# School of PE Blog

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## What is Ohm's Law?

Jun 02, 2023

One of the most fundamental principles in electrical engineering is Ohm's law. Ohm's law plays a critical role in understanding the relationship between resistance, voltage, and current in electrical circuits. This fundamental law is a mathematical formula that calculates the behavior between these elements in a circuit (Nilsson & Riedel, 2015, 30). In this blog, we will explore Ohm's law in detail, including its history, definition, applications, and limitations.

History

Ohm's law was first discovered by German physicist Georg Simon Ohm in 1827 while investigating the behavior of electric currents through various materials. Ohm observed that the amount of electric current flowing through a conductor is proportional to the voltage applied across it, and inversely proportional to the resistance of the conductor (Nilsson & Riedel, 2015, 48). He characterized this relationship into a mathematical equation, which we now know as Ohm's law.

Electrical Resistance (Ohm's Law)

Resistance is a critical concept in electrical engineering that describes the ability of materials to impede the flow of electric charge. This behavior is modeled using a component called a resistor, which plays a crucial role in designing and analyzing electrical circuits. Understanding resistance involves visualizing the interaction between electrons that make up an electrical current and the atomic structure of the material they are moving through. While almost all materials exhibit some degree of resistance, the degree of resistance varies depending on the material. Materials with low resistance, like copper and aluminum, are commonly referred to as conductors and are ideal for conducting electricity through wiring due to their conductive properties.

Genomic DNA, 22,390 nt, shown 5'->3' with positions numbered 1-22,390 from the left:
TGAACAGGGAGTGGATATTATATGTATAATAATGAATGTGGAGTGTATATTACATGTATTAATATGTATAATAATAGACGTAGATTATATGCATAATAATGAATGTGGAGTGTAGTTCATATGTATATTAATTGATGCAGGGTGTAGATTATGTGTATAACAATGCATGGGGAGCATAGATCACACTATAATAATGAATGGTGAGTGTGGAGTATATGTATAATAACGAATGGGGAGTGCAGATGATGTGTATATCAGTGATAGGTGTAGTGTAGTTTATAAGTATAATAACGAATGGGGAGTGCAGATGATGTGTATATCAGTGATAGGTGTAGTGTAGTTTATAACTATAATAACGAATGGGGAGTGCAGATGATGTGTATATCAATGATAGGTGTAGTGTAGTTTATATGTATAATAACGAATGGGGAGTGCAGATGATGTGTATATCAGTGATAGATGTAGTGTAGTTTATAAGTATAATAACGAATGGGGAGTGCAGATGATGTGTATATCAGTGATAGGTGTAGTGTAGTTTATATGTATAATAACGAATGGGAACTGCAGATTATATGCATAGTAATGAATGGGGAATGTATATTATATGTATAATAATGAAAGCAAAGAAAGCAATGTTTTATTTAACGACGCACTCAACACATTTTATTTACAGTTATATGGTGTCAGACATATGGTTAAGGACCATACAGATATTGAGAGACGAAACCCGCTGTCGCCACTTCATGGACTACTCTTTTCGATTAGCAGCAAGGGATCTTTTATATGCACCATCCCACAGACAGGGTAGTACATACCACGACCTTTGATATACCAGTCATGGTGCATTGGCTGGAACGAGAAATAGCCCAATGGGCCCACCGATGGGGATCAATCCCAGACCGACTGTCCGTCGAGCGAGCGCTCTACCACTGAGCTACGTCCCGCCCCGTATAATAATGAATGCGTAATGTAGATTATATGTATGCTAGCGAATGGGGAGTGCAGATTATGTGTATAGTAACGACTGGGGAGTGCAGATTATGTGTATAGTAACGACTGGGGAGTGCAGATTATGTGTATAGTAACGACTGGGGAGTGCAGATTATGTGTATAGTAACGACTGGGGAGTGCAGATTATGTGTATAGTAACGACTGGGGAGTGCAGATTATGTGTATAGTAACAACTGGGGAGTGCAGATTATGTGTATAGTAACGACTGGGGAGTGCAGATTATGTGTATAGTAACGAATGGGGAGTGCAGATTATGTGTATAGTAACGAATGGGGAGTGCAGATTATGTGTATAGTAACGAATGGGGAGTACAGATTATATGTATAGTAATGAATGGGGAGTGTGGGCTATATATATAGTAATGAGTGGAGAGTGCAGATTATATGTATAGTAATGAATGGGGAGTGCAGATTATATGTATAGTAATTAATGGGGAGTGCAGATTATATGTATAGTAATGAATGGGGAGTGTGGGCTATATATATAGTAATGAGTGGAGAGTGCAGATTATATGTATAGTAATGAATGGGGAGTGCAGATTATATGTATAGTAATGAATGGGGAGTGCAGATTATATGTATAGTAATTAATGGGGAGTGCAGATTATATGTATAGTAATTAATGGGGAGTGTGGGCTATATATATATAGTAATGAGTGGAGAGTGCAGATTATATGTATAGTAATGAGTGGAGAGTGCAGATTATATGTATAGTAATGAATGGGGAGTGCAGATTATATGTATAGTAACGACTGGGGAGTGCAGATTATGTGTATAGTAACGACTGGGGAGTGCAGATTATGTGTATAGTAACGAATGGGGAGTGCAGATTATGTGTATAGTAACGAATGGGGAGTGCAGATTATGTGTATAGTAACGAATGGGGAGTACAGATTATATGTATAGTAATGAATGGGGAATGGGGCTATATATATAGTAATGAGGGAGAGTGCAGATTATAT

To effectively analyze circuits, it is crucial to establish a reference point for the current in the resistor relative to the terminal voltage. There are two ways to accomplish this: by referencing the direction of the voltage drop across the resistor (right image) or by referencing the direction of the voltage rise across the resistor (left image). This is demonstrated in Figure 1 below. The equation for Ohm's law is:

V = iR (1)

where V is the voltage across the conductor, i is the current passing through it, and R is the resistance of the conductor. They are measured in volts, amperes, and Ohms, respectively. This equation shows that if the voltage across a conductor is increased, the current passing through it will also increase, as long as the resistance remains constant (Nilsson & Riedel, 2015, 48). Similarly, if the resistance is increased, the current passing through the conductor will decrease, as long as the voltage remains constant.

The inverse of resistance is conductance. It is denoted by the letter G, and is measured in siemens (S).

G = 1R (S) (2)
Resistance in Series

The second principle of series circuits is that the overall resistance of a series circuit is equal to the summation of the individual resistances. This concept is relatively straightforward, as it follows that when the number of resistors in series increases, the flow of current becomes more challenging due to the greater resistance. Therefore, it intuitively makes sense that the total resistance in a series circuit will be equal to the sum of the individual resistances. From Figure 2, the total resistance is:

R total = R1 + R2 + R3 (3)
Resistance in Parallel

As previously demonstrated with series resistor networks, the total resistance, Rtotal, of the circuit is equivalent to the summation of all individual resistors added together. However, with resistors in parallel, the equivalent circuit resistance, Rtotal, is calculated differently. Instead of summing the resistances themselves, we sum the reciprocal value 1Rtotal of the individual resistances. The inverse of the algebraic sum then yields the equivalent resistance, as illustrated in the provided example. By utilizing this method, we can determine the total resistance of a parallel resistor network and better understand its behavior in electrical circuits. From Figure 3, the total resistance is: